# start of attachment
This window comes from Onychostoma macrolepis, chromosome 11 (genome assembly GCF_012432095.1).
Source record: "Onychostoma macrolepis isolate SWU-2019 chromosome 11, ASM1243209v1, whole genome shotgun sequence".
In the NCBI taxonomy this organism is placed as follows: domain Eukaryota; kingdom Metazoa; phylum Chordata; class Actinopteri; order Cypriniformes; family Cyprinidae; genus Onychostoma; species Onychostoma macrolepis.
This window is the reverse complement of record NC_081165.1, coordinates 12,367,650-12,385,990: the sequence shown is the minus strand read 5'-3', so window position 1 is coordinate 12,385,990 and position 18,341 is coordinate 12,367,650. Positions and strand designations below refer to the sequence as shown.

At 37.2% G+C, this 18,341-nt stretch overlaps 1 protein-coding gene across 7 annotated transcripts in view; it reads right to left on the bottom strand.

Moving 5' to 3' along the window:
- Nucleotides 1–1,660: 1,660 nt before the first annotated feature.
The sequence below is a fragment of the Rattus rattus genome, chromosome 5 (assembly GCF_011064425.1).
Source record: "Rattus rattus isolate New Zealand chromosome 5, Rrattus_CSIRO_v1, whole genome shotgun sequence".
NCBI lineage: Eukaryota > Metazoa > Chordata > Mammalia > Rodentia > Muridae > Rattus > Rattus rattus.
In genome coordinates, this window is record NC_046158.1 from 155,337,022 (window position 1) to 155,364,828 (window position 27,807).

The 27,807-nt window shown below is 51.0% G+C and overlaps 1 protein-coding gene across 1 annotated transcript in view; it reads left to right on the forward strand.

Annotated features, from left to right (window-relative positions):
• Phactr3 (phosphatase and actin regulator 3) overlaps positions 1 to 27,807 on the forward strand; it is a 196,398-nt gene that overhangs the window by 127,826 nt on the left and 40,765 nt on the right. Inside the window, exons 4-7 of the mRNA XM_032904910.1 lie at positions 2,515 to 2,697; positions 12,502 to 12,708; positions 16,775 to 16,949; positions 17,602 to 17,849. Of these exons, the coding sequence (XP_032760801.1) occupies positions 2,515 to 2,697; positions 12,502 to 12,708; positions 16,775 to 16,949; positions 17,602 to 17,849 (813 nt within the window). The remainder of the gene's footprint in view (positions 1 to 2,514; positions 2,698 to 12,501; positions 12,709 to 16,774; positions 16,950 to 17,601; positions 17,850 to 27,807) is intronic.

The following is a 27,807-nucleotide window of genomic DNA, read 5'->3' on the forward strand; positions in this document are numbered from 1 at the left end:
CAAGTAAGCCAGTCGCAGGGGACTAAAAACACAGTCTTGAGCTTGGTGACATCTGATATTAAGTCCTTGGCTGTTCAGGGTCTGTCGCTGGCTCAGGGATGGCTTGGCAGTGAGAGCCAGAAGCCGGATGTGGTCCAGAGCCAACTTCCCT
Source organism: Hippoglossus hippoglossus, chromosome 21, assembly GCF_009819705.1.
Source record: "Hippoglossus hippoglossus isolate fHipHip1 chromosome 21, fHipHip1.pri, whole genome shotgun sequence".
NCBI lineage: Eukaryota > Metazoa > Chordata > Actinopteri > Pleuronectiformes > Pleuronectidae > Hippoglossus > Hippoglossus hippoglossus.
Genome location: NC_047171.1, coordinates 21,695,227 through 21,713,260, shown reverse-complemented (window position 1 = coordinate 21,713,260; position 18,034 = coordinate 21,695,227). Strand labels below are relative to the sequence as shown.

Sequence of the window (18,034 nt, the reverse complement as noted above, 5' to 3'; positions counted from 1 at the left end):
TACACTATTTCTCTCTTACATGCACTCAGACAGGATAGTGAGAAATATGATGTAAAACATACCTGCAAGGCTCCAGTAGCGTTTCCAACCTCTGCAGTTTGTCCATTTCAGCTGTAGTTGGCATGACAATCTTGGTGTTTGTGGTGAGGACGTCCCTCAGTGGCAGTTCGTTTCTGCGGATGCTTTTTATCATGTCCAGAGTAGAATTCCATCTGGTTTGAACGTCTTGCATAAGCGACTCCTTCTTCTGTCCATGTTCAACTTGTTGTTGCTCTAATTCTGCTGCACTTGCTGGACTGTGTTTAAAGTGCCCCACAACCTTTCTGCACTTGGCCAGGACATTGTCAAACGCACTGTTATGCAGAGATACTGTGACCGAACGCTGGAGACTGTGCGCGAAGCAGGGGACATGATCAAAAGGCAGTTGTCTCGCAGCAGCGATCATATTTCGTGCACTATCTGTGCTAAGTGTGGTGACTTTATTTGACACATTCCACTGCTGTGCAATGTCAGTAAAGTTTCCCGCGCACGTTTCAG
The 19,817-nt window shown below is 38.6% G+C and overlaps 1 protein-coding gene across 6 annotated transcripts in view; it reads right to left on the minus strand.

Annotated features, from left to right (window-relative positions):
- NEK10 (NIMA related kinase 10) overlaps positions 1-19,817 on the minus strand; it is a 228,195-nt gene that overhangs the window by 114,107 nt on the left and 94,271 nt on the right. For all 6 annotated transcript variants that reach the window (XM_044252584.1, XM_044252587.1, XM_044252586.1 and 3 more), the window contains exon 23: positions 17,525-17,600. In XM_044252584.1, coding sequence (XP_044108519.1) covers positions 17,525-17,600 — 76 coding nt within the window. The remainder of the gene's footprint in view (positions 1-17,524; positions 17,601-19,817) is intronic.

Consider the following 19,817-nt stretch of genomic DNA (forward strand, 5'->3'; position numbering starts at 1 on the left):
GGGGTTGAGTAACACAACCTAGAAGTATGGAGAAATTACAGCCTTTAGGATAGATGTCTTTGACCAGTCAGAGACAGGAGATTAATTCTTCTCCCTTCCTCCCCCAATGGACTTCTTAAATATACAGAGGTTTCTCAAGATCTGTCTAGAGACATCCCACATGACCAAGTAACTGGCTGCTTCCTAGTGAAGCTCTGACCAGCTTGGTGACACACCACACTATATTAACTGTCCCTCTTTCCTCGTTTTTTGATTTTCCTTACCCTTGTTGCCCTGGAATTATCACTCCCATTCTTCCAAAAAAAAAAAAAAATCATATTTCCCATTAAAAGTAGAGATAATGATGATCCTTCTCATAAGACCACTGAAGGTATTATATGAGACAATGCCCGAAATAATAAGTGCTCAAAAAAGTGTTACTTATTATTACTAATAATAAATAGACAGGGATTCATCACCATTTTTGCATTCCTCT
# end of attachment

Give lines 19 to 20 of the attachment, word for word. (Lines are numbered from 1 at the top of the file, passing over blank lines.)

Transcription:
NCBI lineage: Eukaryota > Metazoa > Chordata > Actinopteri > Pleuronectiformes > Pleuronectidae > Hippoglossus > Hippoglossus hippoglossus.
Genome location: NC_047171.1, coordinates 21,695,227 through 21,713,260, shown reverse-complemented (window position 1 = coordinate 21,713,260; position 18,034 = coordinate 21,695,227). Strand labels below are relative to the sequence as shown.